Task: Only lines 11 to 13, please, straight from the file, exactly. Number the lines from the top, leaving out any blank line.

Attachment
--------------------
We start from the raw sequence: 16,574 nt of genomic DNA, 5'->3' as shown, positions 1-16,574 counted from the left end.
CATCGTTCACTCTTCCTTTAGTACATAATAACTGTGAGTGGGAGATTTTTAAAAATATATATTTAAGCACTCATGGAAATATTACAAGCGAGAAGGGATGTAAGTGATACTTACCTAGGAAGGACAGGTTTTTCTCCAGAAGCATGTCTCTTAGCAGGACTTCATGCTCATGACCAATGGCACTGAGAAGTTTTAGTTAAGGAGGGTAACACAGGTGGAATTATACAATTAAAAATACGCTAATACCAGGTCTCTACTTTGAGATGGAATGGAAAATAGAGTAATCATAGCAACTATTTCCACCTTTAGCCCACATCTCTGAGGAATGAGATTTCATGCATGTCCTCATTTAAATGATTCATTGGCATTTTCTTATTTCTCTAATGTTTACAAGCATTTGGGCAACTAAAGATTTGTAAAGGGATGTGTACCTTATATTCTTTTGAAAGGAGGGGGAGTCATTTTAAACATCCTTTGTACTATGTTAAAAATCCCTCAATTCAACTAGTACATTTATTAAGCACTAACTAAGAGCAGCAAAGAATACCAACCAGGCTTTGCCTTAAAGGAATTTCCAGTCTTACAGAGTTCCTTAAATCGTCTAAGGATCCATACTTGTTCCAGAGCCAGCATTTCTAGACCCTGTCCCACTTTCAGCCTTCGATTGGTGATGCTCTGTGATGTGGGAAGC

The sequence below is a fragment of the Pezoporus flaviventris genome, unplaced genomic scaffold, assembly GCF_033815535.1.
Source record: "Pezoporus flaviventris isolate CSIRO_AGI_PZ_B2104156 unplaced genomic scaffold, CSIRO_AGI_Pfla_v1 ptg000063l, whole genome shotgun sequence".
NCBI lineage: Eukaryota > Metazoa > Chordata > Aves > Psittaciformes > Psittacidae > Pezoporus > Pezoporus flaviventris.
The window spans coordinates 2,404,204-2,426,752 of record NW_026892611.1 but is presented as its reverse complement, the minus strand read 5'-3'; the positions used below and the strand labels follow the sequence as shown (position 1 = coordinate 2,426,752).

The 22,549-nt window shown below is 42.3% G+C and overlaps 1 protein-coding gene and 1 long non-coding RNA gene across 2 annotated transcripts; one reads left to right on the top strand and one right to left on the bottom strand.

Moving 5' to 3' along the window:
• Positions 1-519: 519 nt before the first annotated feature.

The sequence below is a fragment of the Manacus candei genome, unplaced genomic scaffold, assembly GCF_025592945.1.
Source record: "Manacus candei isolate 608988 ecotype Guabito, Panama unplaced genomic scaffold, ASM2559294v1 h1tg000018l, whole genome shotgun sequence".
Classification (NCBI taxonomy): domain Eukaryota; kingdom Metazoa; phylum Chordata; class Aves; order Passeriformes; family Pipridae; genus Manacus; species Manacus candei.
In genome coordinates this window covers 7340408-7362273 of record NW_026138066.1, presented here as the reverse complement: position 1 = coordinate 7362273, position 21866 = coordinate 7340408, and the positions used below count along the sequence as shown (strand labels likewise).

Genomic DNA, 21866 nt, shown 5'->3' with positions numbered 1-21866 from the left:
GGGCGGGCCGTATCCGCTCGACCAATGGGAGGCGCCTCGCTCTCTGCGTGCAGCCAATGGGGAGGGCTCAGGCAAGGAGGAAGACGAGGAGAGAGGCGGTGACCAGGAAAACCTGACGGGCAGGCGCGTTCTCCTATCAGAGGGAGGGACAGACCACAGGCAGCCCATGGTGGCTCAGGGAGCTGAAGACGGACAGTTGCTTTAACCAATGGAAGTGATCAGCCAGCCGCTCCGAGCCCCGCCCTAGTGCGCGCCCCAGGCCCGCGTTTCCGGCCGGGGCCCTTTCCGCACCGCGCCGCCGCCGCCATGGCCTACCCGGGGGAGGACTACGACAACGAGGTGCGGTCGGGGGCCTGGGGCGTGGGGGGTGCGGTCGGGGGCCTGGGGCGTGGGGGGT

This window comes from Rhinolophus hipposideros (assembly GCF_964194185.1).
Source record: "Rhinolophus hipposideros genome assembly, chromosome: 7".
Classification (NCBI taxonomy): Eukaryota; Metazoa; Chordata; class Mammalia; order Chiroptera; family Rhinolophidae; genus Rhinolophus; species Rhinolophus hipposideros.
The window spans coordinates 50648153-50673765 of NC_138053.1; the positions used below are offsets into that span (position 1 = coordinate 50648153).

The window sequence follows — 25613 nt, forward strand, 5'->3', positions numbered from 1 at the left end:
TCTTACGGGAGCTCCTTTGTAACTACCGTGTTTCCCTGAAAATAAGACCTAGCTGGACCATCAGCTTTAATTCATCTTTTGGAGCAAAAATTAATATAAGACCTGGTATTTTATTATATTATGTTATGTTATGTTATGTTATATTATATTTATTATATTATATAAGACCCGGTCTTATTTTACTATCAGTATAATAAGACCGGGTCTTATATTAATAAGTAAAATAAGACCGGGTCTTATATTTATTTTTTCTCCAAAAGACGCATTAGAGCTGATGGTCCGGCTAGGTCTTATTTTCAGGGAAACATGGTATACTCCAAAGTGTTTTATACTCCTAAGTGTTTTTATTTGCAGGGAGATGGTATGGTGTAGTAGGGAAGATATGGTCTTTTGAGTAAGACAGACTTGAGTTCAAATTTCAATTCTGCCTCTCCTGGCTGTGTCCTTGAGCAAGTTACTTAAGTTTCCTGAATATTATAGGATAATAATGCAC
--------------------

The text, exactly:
Source record: "Manacus candei isolate 608988 ecotype Guabito, Panama unplaced genomic scaffold, ASM2559294v1 h1tg000018l, whole genome shotgun sequence".
Classification (NCBI taxonomy): domain Eukaryota; kingdom Metazoa; phylum Chordata; class Aves; order Passeriformes; family Pipridae; genus Manacus; species Manacus candei.
In genome coordinates this window covers 7340408-7362273 of record NW_026138066.1, presented here as the reverse complement: position 1 = coordinate 7362273, position 21866 = coordinate 7340408, and the positions used below count along the sequence as shown (strand labels likewise).